Fear, hope and other four letter words

fear2“I must not fear. Fear is the mind-killer. Fear is the little-death that brings total obliteration. I will face my fear. I will permit it to pass over me and through me. And when it has gone past I will turn the inner eye to see its path. Where the fear has gone there will be nothing. Only I will remain.”

Frank Herbert, Dune

2015 was a sucky year (then again, 2014 wasn’t much fun). In looking back over the past year(s), I realized that it wasn’t the events themselves that were horrible (although almost losing my daughter and my husband wasn’t anything to celebrate), but what they did to me.

I went from being a fairly confident, mostly optimistic suburban soccer mom who was able to juggle marriage, motherhood, career and outside interests with some degree of success, to a weepy woman who could barely handle getting up and getting dressed (which reminds me-why don’t they have pajama days at work?).  Oh, I managed to come up with multiple excuses for “stepping back” from activities I had previously enjoyed – soccer, reading, writing, stand-up comedy,  lighting design and playing chauffer to the teen. I blamed age, fatigue, increased stress at work, my bad knee – but when I took a hard look at my life, I realized that there was only one thing stopping me. FEAR.

Fear is like the abusive boyfriend who compliments you on your outfit, then asks if you have a skirt that’s “not as short/tight” or tells you that your makeup is “a little overdone”. Eventually you second guess everything you do/say/wear and run it by the boyfriend for his approval. Fear convinced me that the things that had happened were somehow my fault – that if I had spent more time at home, or less time doing things that I enjoyed, everyone would be better off. Fear whispered in my ear, telling me that there weren’t enough hours in the day for a “woman of your age” to do EVERYTHING, that even Wonder Woman deserves a break, that it would be better if I just came home and zoned out in front of the television.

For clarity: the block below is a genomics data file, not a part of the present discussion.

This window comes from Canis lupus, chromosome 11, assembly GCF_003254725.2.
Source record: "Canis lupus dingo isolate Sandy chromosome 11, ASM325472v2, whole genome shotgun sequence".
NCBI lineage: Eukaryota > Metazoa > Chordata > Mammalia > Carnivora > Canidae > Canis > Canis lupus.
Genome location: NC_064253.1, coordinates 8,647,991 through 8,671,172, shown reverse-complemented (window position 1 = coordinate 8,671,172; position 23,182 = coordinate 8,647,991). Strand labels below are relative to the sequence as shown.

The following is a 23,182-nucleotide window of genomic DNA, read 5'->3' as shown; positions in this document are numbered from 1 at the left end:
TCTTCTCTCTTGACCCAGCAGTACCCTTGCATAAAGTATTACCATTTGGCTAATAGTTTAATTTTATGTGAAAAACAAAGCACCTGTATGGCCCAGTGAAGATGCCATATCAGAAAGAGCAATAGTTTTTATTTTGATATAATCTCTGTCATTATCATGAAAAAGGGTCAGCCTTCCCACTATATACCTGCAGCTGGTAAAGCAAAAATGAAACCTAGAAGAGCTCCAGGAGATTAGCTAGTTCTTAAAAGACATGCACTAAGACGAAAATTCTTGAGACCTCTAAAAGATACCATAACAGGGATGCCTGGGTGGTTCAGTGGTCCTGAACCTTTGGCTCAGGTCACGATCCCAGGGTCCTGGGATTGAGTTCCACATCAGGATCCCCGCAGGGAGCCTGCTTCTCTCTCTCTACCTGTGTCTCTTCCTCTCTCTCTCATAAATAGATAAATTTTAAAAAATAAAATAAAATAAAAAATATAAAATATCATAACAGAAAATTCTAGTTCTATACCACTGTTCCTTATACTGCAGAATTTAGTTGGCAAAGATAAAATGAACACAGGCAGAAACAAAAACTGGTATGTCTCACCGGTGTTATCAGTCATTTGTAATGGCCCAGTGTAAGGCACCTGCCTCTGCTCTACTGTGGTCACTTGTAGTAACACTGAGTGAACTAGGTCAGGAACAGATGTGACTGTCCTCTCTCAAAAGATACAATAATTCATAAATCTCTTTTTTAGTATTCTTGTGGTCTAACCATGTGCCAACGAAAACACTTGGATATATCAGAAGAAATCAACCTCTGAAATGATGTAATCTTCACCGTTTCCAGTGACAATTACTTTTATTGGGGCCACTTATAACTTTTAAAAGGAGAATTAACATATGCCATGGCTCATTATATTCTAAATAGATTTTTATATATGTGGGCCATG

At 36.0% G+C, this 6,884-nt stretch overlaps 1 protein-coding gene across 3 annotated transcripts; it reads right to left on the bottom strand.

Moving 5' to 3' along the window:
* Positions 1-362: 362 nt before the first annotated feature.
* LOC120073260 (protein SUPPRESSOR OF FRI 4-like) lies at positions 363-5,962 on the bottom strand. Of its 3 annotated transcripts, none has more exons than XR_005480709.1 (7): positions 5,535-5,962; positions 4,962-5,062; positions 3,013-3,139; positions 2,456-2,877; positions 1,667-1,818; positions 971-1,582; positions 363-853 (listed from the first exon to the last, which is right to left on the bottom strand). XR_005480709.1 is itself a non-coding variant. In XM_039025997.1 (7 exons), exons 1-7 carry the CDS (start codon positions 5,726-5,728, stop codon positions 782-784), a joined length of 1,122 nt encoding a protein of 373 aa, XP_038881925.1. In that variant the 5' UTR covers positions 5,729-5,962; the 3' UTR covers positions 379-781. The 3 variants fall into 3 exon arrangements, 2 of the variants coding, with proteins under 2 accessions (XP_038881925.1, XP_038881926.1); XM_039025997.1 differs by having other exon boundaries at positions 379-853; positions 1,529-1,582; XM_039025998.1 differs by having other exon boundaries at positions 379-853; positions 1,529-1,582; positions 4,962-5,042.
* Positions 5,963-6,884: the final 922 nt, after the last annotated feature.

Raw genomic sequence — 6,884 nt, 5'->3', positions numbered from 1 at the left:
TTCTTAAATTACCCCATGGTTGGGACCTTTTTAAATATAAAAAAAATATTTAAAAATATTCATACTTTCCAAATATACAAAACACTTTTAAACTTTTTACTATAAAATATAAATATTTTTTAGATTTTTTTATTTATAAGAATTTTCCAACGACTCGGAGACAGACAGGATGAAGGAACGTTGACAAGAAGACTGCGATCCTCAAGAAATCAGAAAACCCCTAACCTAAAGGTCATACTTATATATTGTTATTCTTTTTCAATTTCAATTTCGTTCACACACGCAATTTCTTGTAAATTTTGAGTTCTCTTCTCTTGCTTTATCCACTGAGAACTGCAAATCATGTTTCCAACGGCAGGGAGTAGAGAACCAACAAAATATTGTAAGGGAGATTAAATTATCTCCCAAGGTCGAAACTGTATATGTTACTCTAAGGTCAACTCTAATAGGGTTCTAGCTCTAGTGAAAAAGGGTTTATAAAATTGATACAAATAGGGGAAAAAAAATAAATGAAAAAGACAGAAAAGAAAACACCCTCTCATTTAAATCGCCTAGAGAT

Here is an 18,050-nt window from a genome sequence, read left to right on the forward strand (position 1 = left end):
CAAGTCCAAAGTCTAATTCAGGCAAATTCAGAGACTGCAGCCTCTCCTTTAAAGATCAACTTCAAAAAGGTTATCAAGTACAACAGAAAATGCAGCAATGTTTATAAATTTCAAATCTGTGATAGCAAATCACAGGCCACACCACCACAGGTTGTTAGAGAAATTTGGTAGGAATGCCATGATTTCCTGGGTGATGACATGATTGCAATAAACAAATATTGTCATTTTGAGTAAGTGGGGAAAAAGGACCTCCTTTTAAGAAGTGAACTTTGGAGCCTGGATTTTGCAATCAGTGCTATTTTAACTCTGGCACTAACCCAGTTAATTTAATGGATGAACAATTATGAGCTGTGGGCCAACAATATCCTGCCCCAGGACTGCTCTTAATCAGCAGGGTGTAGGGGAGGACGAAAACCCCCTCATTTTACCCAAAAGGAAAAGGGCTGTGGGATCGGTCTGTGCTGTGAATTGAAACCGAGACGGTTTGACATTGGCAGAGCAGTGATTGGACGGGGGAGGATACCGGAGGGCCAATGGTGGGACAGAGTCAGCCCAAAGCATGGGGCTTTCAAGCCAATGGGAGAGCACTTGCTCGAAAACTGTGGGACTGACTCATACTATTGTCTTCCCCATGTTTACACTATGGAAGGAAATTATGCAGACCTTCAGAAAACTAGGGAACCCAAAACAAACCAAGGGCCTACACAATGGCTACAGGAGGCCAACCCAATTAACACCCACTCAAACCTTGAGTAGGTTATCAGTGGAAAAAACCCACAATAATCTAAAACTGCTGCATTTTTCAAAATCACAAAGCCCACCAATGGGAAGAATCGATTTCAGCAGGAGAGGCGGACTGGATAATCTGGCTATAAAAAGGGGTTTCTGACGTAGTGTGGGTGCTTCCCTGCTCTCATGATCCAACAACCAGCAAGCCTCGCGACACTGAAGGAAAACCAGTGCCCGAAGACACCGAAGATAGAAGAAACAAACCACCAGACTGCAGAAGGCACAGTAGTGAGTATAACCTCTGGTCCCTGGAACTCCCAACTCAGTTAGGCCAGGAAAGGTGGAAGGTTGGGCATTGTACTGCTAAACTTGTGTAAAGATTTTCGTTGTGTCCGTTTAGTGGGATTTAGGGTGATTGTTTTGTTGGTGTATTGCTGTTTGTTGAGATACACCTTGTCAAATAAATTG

After the second time that my husband almost died, I realized that Fear had lied to me. Stepping back from the things I loved hadn’t kept my husband safe. If Fear lied about that, what other lies was he telling?

The best part of having my husband almost die was that I was lifted up by people who loved us. I was lifted high enough to see a glimmer of hope, and Hope sends Fear running.

Once he started running, I saw Fear for what he is – a liar and a cheat. It was then that I remembered my favorite acronym.





Run you bastard, run





5 responses to “Fear, hope and other four letter words

  1. The analogy between fear and an abusive boyfriend is amazing and something I can completely relate to. Having lived with both, I know how hard it is to escape from them. I hope 2016 is a better year than the last two, and I hope that bastard (fear) runs as far away from you as you let him… 🙂

    • Thank you. I think that they (abusive boyfriends and fear) are evil little cowards who make themselves bigger by tearing us down. I hope that 2016 is an amazing year for you as well!

  2. Fear and anxiety can be such a pain! Especially when so many bad things happen, one right after the other… It almost makes the fear seem justified – even when NOTHING could be done to stop the crappy thing from happening in the first place.

    I can totally relate to the Wonder Woman thing where you feel you have to do ALL of the things. I wish there was a way to balance. A way to do all of the things – including rest 🙂

  3. Well, Cosmo tell us we can do it all, and do it all well. I think the only solution is to take down Cosmo magazine – who’s with me? 😉

  4. Pingback: Fork, yeah! | Twisting Suburbia

Leave a Reply

Fill in your details below or click an icon to log in:

WordPress.com Logo

You are commenting using your WordPress.com account. Log Out /  Change )

Google+ photo

You are commenting using your Google+ account. Log Out /  Change )

Twitter picture

You are commenting using your Twitter account. Log Out /  Change )

Facebook photo

You are commenting using your Facebook account. Log Out /  Change )


Connecting to %s